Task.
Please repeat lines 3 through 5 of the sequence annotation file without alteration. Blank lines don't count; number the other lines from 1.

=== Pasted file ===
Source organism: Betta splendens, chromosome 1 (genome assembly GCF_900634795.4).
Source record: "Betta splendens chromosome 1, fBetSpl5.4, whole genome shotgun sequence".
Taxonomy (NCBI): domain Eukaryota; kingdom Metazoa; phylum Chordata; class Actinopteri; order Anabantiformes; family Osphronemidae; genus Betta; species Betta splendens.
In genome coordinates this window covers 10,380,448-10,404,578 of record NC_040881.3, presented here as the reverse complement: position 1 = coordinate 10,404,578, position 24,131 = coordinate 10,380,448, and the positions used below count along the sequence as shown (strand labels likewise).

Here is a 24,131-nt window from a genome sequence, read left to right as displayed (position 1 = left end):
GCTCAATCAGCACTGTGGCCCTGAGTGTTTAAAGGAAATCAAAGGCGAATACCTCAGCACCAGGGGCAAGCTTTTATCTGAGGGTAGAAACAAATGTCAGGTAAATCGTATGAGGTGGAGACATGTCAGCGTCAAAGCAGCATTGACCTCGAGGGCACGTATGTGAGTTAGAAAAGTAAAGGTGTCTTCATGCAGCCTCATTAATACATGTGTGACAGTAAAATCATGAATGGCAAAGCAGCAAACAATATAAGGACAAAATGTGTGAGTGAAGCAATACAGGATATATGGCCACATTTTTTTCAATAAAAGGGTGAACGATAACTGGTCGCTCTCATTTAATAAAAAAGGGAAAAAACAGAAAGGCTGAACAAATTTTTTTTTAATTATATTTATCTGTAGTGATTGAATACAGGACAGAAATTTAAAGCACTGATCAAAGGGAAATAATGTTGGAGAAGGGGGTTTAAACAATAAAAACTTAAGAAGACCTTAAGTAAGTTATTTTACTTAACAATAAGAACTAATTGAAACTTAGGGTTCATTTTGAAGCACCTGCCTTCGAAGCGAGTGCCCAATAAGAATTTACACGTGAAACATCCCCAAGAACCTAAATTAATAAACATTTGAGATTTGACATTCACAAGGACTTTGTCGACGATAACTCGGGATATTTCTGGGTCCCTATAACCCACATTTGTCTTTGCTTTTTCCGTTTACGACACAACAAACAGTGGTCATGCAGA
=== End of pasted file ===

Taxonomy (NCBI): domain Eukaryota; kingdom Metazoa; phylum Chordata; class Actinopteri; order Anabantiformes; family Osphronemidae; genus Betta; species Betta splendens.
In genome coordinates this window covers 10,380,448-10,404,578 of record NC_040881.3, presented here as the reverse complement: position 1 = coordinate 10,404,578, position 24,131 = coordinate 10,380,448, and the positions used below count along the sequence as shown (strand labels likewise).

Here is a 24,131-nt window from a genome sequence, read left to right as displayed (position 1 = left end):